Support for Privatisation and Destruction Welfare State in Lib Dems

Unfortunately, it’s not just Browne, who hold these views. Anne Soper, a Social Democrat MP back in the 1980s declared her support for education vouchers. In the 1987 election Davids Steel and Owen declared that it didn’t matter if the Health Service was privatised, so long as it remained free. Well, Browne wants to privatise it, and certainly doesn’t want it to be free. And all in the name of choice, which was used by Thatcher to justify her disastrous campaign of privatisation and the destruction of the welfare state. The entry for Browne in Wikipedia states that he is a member of the Orange Book section of the Lib Dems. This is the section that fully endorses and supports Neoliberalism and the campaigns of privatisation and cuts to welfare services.

Browne is thus a personal demonstration that if you are working or lower middle class, there is absolutely no point in voting Lib Dem. And especially not in Taunton Deane.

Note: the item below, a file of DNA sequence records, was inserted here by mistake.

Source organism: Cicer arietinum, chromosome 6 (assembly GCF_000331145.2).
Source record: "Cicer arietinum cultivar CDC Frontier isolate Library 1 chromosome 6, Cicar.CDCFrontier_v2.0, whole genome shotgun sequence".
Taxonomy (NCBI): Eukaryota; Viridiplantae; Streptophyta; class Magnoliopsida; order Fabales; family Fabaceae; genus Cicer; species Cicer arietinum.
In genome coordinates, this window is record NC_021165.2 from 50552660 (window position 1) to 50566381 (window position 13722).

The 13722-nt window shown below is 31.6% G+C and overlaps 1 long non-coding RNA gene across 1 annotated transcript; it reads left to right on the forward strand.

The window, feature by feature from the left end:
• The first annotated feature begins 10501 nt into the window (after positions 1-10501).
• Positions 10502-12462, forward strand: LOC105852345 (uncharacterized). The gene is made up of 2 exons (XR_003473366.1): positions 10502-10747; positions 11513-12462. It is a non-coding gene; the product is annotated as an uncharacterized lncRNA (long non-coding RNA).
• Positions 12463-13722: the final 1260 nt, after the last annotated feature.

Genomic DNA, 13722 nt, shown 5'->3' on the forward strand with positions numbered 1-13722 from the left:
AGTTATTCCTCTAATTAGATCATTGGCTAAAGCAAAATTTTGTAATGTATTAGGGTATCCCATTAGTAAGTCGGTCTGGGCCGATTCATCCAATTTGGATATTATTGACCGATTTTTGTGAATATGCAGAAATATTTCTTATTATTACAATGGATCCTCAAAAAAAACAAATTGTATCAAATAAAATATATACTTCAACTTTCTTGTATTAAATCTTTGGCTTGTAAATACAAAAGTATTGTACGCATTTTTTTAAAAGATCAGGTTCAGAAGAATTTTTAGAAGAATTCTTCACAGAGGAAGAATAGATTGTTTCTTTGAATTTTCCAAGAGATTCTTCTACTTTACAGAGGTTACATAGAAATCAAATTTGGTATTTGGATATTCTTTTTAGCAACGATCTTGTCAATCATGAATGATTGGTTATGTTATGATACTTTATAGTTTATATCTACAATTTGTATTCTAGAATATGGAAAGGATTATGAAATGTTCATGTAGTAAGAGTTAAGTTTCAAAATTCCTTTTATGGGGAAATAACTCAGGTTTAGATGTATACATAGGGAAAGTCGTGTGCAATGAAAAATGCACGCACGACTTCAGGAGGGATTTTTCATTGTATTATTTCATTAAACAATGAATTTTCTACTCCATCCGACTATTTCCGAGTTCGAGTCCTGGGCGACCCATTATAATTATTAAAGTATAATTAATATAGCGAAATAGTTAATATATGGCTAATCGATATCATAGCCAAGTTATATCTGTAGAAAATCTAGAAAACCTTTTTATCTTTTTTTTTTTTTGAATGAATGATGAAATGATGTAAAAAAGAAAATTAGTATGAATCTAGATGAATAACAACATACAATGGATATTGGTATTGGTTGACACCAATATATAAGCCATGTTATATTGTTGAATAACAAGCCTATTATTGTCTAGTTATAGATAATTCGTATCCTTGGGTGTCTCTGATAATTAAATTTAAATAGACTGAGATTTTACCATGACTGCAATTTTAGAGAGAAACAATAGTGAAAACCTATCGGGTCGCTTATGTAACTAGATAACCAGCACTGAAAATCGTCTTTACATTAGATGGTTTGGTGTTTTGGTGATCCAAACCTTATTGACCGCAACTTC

John Stuart Mill on the Right to Free Speech, vs. IDS and the Coalition

February 1, 2014

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John Stuart Mill is one of the great founders of the modern concepts of political liberty, democracy and equality for women. His book, On Liberty, became the classic statement of Liberal ideology to the point where it was given to the leader of the Liberal party on his accession. He saw parliament as supremely important as the organ of government in which every opinion present in the country should be expressed and debated, so that politicians should form and adjust their policies accordingly. He wrote